The PPC Budget Recommendation Predicament & What To Do About It

ppc budget recommendation predicament

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Some of the most common questions our digital marketing experts hear from prospects and clients are “how much should I spend on Facebook ads?” or “how much should I spend on Google Ads?” or simply even “what should my digital advertising budget be?”

While the intent is good, and the underlying spending constraints need to be addressed before you can start running a successful digital advertising campaign, asking for a budget recommendation this way can cause a lot of confusion on both the client-side and the agency-side because the client and the agency don’t have the same information. 

This is the basis for what we call the PPC Budget Recommendation Predicament. To better understand this predicament that surely every client and advertiser has encountered, we think it’s important to discuss:

What Is A PPC Budget Recommendation?

Simply put, a PPC budget recommendation is an estimated amount a client or advertiser should spend on their marketing campaigns to achieve their desired results. It is usually provided by a digital marketing partner and offers a glimpse or snapshot into what dollar amount will yield the best results for the business. PPC budget recommendations are usually based on things like:

  • Marketing Objective
  • Historical Performance
  • Past Spending Levels
  • Competition
  • Industry, Niche, or Vertical
  • Seasonality and Future Trends
  • Targeted Locations
  • Advertising Channels

Additionally, PPC budget recommendations are usually asked for when the client is planning or working with a new partner. PPC budgets help clients to control costs and help agencies to know how much (and how quickly) to spend throughout the month. 

However, in our experience, asking for a budget recommendation can lead to what we call the PPC Budget Recommendation Predicament. 

What is the PPC Budget Recommendation Predicament?

When it comes to digital marketing, the PPC Budget Recommendation Predicament is the disconnect between the information that the client has that the agency needs and the information that the agency has that the client needs.

Imagine this scenario: You, the client, are about to start working with a new advertising partner so you ask them for a budget recommendation. You ask something like “what is a good PPC budget recommendation?” The agency then does its research and comes back with a recommended monthly budget of $5,000. Maybe you can’t afford that much per month or maybe you wanted to spend $15,000 per month. Either way, the response the agency gave you didn’t meet your expectations and all you’re left with is a number that does not really help you.

In this scenario, the client asks for a PPC budget recommendation because they are trying to determine how much to spend on digital marketing while also controlling business expenses. To satisfy the client’s request, the ad agency has to figure out how to provide a realistic budget recommendation that the client will be comfortable with.

In many cases, the agency simply doesn’t know the scale of growth the client is trying to achieve or they have less information about the client’s business and financial situation than the client does themselves. Without additional information, the agency is essentially “flying blind” or throwing darts at random and hoping something sticks with the client.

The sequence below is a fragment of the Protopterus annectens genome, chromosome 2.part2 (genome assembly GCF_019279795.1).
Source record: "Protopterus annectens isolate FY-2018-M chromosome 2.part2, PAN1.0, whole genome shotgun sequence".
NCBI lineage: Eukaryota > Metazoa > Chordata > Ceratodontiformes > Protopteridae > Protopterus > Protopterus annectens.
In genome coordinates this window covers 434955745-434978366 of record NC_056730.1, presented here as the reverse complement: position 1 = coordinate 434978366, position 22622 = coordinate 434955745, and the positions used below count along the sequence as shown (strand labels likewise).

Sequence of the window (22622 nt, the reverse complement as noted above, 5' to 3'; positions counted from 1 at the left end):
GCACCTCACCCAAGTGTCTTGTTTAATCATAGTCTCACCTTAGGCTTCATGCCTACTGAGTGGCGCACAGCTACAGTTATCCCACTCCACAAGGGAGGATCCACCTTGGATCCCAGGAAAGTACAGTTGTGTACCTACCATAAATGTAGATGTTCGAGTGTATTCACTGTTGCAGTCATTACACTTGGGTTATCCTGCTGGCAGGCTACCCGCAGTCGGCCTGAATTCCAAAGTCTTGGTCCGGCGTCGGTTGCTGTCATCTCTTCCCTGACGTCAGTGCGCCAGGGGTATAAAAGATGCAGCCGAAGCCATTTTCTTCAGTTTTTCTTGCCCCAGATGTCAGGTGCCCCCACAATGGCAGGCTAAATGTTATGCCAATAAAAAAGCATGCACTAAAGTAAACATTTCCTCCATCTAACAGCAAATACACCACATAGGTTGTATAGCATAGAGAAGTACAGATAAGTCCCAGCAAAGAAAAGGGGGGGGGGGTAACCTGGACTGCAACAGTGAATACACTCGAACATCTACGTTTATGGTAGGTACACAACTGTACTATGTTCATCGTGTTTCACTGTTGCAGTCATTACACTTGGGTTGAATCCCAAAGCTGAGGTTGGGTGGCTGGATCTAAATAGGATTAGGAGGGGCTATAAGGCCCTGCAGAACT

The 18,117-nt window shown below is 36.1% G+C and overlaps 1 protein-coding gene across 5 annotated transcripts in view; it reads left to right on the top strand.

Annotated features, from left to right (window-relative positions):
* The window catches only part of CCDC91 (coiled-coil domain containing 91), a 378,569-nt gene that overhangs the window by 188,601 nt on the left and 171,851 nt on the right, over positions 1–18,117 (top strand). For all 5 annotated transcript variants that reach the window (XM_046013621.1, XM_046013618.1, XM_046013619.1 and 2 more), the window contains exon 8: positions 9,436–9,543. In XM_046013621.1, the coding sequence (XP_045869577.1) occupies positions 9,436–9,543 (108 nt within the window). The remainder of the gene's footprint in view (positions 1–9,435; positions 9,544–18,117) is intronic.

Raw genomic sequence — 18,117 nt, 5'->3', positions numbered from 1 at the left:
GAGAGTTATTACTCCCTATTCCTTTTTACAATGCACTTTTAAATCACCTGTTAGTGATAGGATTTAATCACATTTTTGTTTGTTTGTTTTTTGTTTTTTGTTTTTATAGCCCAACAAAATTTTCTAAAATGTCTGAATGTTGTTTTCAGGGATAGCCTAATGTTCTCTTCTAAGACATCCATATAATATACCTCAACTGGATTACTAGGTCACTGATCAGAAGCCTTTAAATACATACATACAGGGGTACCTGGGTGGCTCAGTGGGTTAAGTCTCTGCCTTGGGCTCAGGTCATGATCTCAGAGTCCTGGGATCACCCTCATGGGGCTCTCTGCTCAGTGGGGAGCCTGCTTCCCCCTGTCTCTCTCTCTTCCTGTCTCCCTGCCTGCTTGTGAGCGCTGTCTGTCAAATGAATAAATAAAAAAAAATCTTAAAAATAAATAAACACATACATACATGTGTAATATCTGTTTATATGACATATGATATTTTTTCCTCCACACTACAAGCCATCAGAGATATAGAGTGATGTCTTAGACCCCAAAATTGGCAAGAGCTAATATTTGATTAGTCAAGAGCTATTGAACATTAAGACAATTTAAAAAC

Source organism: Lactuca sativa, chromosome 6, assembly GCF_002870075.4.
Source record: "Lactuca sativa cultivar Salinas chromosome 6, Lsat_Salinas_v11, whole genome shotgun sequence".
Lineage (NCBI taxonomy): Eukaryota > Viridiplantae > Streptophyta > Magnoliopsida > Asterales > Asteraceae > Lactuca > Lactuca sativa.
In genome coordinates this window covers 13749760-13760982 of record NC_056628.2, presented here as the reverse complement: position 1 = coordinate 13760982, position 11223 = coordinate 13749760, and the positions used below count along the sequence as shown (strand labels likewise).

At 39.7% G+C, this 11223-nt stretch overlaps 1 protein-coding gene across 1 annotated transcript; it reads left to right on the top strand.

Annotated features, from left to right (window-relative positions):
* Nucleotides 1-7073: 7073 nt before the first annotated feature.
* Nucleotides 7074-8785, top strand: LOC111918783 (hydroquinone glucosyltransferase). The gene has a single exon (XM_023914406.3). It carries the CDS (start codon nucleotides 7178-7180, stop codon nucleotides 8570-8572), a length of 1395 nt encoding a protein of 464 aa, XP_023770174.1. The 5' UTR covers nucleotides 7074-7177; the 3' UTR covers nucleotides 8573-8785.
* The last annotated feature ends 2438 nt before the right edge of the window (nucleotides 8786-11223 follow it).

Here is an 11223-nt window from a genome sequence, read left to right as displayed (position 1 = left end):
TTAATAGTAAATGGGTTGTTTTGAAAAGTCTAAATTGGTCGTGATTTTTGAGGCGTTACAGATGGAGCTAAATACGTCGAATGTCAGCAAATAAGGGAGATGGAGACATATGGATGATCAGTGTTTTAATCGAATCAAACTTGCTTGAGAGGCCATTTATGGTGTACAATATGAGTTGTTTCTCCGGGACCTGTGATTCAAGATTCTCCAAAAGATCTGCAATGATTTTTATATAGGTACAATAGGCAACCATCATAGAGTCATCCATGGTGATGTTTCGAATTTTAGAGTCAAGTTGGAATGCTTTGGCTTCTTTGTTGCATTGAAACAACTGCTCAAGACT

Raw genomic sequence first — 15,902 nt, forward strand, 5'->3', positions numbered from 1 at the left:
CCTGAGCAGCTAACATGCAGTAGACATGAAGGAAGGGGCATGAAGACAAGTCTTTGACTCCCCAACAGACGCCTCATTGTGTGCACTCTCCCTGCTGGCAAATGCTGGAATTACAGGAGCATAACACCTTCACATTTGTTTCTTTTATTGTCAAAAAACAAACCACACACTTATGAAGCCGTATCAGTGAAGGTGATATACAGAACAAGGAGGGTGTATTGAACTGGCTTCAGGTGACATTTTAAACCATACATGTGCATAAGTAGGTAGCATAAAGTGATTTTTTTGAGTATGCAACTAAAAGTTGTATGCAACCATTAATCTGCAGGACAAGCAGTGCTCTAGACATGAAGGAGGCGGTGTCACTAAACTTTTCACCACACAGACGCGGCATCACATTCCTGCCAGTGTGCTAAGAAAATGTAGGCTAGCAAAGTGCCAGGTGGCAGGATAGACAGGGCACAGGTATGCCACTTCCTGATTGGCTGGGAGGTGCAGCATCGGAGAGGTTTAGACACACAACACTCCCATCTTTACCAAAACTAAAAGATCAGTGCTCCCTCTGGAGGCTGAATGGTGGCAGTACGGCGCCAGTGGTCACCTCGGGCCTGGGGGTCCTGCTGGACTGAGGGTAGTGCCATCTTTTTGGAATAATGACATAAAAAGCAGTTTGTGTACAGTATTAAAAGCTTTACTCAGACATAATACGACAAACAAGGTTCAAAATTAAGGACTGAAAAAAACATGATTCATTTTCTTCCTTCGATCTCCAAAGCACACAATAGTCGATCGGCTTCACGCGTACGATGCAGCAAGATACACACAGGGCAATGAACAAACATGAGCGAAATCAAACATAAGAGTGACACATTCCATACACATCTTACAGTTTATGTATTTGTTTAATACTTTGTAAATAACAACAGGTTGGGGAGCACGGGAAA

In order to reconnect clients and agencies and close the information gap, let’s take a look at both the client and agency perspectives to identify how to remedy the PPC budget recommendation predicament.

The Client Perspective

When a business chooses to have someone manage their digital advertising, they need a way to control costs so that person or digital advertising agency doesn’t spend more than the business can reasonably afford. This is because they view marketing as an expense instead of an investment, and like most expenses, the client wants to allocate a set amount of money towards advertising. This is especially true with small businesses working with a limited budget.

Therefore, the client will ask for a budget recommendation or submit an RFP (request for proposal), but what they are really trying to figure out is:

  1. What to do with the money they already have to promote their business
  2. How much they can spend on digital marketing because of search trends, seasonality, user behavior changes
  3. What they will get in return for spending on digital advertising. 

Upon delivering a recommended PPC budget, the client will then need to review and approve this new information against the information they already have to see if it fits their expectations. As illustrated in the previously described scenario, most clients will already have a rough expectation (whether they know it or not) about what an acceptable answer is.

What clients don’t realize is that they aren’t actually looking for a budget recommendation number, they are actually looking for how to spend their advertising dollars most efficiently while also remaining competitive enough to get results. Therefore, in order to close the information gap between you and the agency, you should be prepared to share some additional information with the agency. This includes, but is not limited to:

  • Expected amount or a general range you’re comfortable spending (i.e. $10,000 / month or $100,000 / month)
  • When you need the budget recommendation by (i.e. deadline)
  • What time frame you need the budget recommendation for
  • Your marketing objective
  • What marketing success looks like to you
  • What your ideal customer looks like
  • How you are currently getting results/finding customers
  • How frequently you are getting results/finding customers
  • What you have tried in the past

For the partnership to be successful, divulging this information at the time of the ask will help the agency deliver a better PPC budget recommendation. Actually, the more information you can share with them the better. 

The Agency Perspective

The other side of the information gap is the information that the marketing agency has (or knows how to get) that the client is looking for. While the client is expected to be the expert of their own business, the agency is expected to be the master of the digital marketing solutions and the client is looking for their expertise.

Specifically, agencies can bring the following to the table.

  • Search Volume & Trends For Target Keywords
  • Keyword & SERP Competitiveness
  • Estimated Reach
  • Estimated CPCs
  • Available digital advertising solutions such as strategies, platforms, campaign types, and audiences
  • Best practices

Once the agency can combine the information from the client about their unique marketing goals with their information and expertise, they can deliver a more relevant budget recommendation.

How Most Advertising Agencies Provide Budget Recommendations